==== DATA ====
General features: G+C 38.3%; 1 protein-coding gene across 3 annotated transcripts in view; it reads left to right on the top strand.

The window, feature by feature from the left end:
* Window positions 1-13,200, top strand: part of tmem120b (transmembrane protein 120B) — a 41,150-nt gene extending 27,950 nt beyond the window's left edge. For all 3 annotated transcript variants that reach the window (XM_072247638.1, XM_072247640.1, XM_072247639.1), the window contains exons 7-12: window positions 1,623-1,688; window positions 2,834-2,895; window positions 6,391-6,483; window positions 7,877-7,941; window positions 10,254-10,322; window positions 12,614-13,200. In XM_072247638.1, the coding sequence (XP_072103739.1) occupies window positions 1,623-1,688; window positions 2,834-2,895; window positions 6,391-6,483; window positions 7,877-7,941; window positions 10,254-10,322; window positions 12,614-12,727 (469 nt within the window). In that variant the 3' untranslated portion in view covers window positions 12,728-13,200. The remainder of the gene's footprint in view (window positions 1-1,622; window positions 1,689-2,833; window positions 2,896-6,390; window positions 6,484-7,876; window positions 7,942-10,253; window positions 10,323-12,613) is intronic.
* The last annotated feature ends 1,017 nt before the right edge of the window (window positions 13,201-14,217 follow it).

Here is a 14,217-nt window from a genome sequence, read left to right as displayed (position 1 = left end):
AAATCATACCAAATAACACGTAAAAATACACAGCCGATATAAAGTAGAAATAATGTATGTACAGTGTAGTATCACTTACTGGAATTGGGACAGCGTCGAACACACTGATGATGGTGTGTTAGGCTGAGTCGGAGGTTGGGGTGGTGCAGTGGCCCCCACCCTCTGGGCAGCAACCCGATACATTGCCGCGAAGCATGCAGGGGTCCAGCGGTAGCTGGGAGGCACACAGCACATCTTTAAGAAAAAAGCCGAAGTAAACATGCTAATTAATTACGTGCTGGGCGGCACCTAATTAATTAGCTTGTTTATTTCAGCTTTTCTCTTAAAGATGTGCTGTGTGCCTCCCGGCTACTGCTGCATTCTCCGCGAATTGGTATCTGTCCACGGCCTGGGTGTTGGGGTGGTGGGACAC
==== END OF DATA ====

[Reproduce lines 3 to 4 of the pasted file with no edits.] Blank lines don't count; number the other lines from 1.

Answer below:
* Window positions 1-13,200, top strand: part of tmem120b (transmembrane protein 120B) — a 41,150-nt gene extending 27,950 nt beyond the window's left edge. For all 3 annotated transcript variants that reach the window (XM_072247638.1, XM_072247640.1, XM_072247639.1), the window contains exons 7-12: window positions 1,623-1,688; window positions 2,834-2,895; window positions 6,391-6,483; window positions 7,877-7,941; window positions 10,254-10,322; window positions 12,614-13,200. In XM_072247638.1, the coding sequence (XP_072103739.1) occupies window positions 1,623-1,688; window positions 2,834-2,895; window positions 6,391-6,483; window positions 7,877-7,941; window positions 10,254-10,322; window positions 12,614-12,727 (469 nt within the window). In that variant the 3' untranslated portion in view covers window positions 12,728-13,200. The remainder of the gene's footprint in view (window positions 1-1,622; window positions 1,689-2,833; window positions 2,896-6,390; window positions 6,484-7,876; window positions 7,942-10,253; window positions 10,323-12,613) is intronic.
* The last annotated feature ends 1,017 nt before the right edge of the window (window positions 13,201-14,217 follow it).